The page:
Simon Moore’s career has stood still over the past couple of seasons and he has played far fewer games than his talent has warranted. He is more than young and good enough to come again but he needs to play regularly at Championship level, something that would have happened had he remained at Bremtford.
Harry Forrester is the saddest case of all as Brentford and Doncaster have passed each other like ships in the night and, despite his gifts, he is now no more than an injury prone winger playing for an average First Division club who bursts into life and illuminates matches with his sheer ability far too infrequently. He made an cataclysmically poor decision to leave Brentford and it is one that I suspect haunts him to this day when he looks ruefully at how far we have progressed and how his career has gone backwards and become stymied.
A couple of months ago I would have added Clayton Donaldson to the Hall of Shame as both he and his new club, Birmingham City had both started the season slowly, but the Blues have recovered under Gary Rowett’s inspired leadership and Clayton has scored an impressive ten league goals and now resembles the dynamic, powerful leader of the line that we so enjoyed throughout his three years at Griffin Park.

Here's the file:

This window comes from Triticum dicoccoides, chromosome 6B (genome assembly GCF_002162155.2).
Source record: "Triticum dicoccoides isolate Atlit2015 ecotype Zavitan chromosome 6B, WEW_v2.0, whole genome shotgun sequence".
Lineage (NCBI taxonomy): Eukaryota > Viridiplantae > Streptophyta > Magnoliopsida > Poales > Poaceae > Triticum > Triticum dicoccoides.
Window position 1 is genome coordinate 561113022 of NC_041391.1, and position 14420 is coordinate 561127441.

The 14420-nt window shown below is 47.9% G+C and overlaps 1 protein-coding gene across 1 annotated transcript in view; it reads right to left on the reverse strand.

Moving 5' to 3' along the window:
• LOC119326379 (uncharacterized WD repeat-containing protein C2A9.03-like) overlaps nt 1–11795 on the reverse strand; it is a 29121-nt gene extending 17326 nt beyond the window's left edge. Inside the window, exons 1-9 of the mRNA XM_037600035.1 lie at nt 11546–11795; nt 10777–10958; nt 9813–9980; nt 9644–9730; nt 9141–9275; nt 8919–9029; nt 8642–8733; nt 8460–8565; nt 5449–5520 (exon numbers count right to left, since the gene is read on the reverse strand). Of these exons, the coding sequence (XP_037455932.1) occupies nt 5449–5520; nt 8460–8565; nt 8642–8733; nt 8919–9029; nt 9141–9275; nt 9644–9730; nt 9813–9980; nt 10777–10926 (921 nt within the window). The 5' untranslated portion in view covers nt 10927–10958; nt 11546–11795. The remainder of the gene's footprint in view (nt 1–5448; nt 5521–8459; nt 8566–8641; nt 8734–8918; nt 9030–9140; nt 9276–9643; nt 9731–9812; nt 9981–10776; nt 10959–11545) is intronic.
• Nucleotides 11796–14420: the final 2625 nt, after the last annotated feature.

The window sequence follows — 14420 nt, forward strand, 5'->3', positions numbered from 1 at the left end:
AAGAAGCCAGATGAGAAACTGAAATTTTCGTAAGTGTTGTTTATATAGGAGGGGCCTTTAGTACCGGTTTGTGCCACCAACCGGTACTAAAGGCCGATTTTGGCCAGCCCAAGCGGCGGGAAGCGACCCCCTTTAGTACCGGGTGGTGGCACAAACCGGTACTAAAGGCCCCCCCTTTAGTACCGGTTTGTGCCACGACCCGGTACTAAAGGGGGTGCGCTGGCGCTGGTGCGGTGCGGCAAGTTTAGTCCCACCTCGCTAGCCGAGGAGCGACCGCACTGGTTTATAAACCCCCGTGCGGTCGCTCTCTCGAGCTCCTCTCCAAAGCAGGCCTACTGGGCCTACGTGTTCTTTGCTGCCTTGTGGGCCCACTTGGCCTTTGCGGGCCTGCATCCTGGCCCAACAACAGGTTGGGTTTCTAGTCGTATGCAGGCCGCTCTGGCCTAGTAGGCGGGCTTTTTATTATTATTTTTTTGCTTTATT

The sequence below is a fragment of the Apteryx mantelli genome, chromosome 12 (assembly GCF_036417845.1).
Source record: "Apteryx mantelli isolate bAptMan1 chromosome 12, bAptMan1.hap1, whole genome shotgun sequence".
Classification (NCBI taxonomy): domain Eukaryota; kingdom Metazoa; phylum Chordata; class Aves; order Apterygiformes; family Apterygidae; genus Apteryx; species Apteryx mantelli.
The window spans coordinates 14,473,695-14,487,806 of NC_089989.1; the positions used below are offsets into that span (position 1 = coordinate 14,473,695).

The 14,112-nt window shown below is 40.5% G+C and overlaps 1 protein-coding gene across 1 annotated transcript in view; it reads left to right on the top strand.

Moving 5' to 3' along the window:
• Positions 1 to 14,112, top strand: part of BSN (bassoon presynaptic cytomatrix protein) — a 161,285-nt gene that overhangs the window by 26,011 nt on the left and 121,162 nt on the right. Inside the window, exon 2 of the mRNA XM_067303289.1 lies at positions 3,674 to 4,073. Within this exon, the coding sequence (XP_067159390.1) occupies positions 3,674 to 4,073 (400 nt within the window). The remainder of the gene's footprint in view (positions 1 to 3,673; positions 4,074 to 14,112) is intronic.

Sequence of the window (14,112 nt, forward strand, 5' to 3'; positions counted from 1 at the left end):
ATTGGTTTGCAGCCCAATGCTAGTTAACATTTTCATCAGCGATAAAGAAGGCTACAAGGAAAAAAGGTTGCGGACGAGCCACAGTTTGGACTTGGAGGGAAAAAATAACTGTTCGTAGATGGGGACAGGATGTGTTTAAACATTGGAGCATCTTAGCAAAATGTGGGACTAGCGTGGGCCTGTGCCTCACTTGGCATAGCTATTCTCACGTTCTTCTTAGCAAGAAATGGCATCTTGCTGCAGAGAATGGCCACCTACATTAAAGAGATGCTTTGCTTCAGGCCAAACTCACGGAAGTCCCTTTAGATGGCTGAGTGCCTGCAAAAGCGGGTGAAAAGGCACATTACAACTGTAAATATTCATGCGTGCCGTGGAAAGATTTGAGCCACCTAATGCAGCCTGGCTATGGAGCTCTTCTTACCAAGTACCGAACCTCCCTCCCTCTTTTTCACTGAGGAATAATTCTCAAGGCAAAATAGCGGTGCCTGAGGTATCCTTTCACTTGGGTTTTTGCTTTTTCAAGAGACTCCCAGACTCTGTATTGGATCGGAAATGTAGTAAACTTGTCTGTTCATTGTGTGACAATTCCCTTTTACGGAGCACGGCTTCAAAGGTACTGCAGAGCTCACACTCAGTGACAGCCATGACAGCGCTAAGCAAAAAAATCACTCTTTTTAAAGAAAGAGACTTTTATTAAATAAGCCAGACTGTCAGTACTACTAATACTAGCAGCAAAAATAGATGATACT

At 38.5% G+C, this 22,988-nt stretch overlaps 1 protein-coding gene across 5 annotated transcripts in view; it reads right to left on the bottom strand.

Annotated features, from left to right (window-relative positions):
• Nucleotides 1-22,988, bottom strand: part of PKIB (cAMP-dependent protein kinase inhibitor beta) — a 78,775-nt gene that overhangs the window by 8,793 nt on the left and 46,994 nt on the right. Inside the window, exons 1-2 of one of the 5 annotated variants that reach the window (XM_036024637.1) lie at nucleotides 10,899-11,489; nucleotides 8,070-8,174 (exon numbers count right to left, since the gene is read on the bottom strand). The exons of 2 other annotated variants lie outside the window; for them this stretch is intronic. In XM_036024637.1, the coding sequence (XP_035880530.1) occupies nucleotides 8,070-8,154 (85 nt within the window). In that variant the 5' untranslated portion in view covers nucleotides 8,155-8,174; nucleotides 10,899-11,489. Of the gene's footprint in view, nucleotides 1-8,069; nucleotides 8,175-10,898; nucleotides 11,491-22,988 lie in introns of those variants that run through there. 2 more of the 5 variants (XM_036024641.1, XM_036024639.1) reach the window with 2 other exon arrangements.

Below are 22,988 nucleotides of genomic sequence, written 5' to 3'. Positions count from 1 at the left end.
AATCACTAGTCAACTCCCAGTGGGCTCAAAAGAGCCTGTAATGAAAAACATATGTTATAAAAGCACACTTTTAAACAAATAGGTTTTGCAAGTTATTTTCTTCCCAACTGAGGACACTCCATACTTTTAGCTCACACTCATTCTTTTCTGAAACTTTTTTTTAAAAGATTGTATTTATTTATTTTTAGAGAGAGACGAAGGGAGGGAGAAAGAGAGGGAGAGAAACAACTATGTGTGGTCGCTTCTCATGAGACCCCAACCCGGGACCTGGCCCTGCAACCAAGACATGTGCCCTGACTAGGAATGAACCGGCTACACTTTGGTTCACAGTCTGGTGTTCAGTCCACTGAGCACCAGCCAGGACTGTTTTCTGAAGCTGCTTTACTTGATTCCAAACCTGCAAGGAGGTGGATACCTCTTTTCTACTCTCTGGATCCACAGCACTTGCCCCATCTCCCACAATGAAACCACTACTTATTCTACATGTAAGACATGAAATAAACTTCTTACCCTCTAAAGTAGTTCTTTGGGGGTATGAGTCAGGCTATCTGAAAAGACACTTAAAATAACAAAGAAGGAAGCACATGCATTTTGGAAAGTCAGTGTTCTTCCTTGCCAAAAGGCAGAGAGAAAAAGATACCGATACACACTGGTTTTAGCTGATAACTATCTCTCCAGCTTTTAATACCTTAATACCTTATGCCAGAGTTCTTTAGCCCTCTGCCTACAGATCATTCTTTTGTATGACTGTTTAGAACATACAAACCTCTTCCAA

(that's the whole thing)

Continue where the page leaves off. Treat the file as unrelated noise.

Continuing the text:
The message to me is clear. Footballers have a short and unpredictable career and it is quite understandable that they seek to better themselves and maximise their earnings. But sometimes the seemingly obvious move is not in their long term best interest and it is best to simply do nothing.
I hope that our current crop of stars have learned from the examples above that given our rapid rise up the totem pole, our increasing profile, the quality of the coaching they receive and the way in which we play the game, Brentford is a fitting and appropriate place for them to hone, develop and show off their burgeoning abilities and that the grass is not necessarily greener elsewhere.